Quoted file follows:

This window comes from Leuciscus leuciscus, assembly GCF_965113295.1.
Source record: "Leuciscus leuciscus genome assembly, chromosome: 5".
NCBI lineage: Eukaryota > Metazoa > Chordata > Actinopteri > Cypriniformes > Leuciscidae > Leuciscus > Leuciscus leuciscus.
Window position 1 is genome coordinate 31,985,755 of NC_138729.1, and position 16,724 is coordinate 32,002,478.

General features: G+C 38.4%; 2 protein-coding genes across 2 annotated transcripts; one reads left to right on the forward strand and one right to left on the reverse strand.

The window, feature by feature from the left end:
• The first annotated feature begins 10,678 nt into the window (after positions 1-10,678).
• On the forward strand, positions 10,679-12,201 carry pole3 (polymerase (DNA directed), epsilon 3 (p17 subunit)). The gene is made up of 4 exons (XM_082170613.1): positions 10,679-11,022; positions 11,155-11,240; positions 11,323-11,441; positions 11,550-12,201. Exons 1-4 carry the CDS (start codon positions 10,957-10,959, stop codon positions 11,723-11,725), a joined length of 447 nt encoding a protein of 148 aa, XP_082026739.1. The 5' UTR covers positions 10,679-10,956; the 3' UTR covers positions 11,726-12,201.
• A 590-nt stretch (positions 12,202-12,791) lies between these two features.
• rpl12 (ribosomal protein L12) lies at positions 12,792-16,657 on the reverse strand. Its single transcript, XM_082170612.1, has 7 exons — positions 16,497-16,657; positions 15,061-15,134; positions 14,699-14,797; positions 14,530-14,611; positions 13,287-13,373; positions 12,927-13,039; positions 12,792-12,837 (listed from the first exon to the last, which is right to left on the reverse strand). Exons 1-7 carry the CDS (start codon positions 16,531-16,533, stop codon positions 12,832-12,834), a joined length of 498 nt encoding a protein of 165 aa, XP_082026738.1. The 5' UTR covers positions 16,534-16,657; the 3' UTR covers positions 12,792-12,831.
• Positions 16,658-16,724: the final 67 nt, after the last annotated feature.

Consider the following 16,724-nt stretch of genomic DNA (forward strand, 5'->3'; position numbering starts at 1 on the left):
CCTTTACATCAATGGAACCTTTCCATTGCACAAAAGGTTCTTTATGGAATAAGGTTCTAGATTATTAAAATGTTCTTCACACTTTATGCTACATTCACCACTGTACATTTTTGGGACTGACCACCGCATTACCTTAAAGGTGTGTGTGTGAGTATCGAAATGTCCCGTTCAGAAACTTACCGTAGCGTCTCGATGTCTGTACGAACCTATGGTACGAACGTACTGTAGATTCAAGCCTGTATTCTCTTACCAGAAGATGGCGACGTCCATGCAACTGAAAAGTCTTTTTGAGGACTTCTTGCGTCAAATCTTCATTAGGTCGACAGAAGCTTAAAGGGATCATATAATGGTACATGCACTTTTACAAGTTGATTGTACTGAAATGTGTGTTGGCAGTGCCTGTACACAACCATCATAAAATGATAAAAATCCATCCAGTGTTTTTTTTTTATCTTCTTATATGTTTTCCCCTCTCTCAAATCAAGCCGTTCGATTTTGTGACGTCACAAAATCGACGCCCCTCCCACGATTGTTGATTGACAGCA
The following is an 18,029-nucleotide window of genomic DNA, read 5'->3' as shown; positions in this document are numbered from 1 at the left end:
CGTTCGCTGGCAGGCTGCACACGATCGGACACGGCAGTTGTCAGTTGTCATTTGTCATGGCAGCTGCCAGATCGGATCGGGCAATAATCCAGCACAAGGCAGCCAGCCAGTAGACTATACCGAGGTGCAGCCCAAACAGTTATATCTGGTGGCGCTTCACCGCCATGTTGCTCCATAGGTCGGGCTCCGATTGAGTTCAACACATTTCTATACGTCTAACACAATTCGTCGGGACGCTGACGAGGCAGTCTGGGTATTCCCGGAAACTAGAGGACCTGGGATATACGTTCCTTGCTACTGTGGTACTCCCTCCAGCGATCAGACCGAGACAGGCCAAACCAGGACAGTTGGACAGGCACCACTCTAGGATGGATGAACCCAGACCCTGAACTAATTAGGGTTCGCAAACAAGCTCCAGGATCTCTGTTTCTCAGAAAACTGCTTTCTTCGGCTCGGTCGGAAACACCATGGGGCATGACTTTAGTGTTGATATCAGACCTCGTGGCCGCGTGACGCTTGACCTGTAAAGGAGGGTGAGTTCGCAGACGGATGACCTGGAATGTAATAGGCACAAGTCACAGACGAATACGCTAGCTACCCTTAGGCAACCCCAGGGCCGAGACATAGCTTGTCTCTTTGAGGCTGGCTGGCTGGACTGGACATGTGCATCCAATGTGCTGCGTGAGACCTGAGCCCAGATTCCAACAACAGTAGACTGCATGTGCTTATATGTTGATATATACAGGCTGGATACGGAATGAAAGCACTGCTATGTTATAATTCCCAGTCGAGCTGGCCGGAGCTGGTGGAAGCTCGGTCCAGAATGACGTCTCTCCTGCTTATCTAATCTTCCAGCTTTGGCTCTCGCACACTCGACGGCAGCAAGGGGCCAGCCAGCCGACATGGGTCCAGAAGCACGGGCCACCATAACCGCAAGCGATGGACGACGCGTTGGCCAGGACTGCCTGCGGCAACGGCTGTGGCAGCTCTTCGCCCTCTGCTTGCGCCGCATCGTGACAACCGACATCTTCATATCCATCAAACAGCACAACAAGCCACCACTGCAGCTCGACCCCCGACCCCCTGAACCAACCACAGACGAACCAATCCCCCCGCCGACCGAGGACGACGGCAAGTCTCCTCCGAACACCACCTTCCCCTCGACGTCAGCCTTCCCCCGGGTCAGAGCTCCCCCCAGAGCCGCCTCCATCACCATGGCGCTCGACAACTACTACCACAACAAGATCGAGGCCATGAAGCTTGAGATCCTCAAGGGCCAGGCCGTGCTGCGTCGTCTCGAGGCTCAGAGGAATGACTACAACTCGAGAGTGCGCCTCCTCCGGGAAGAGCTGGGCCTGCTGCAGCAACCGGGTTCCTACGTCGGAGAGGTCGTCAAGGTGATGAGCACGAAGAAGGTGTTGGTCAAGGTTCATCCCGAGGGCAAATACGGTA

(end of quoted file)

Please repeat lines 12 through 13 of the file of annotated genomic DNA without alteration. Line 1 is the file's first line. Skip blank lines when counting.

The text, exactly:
Consider the following 16,724-nt stretch of genomic DNA (forward strand, 5'->3'; position numbering starts at 1 on the left):
CCTTTACATCAATGGAACCTTTCCATTGCACAAAAGGTTCTTTATGGAATAAGGTTCTAGATTATTAAAATGTTCTTCACACTTTATGCTACATTCACCACTGTACATTTTTGGGACTGACCACCGCATTACCTTAAAGGTGTGTGTGTGAGTATCGAAATGTCCCGTTCAGAAACTTACCGTAGCGTCTCGATGTCTGTACGAACCTATGGTACGAACGTACTGTAGATTCAAGCCTGTATTCTCTTACCAGAAGATGGCGACGTCCATGCAACTGAAAAGTCTTTTTGAGGACTTCTTGCGTCAAATCTTCATTAGGTCGACAGAAGCTTAAAGGGATCATATAATGGTACATGCACTTTTACAAGTTGATTGTACTGAAATGTGTGTTGGCAGTGCCTGTACACAACCATCATAAAATGATAAAAATCCATCCAGTGTTTTTTTTTTATCTTCTTATATGTTTTCCCCTCTCTCAAATCAAGCCGTTCGATTTTGTGACGTCACAAAATCGACGCCCCTCCCACGATTGTTGATTGACAGCA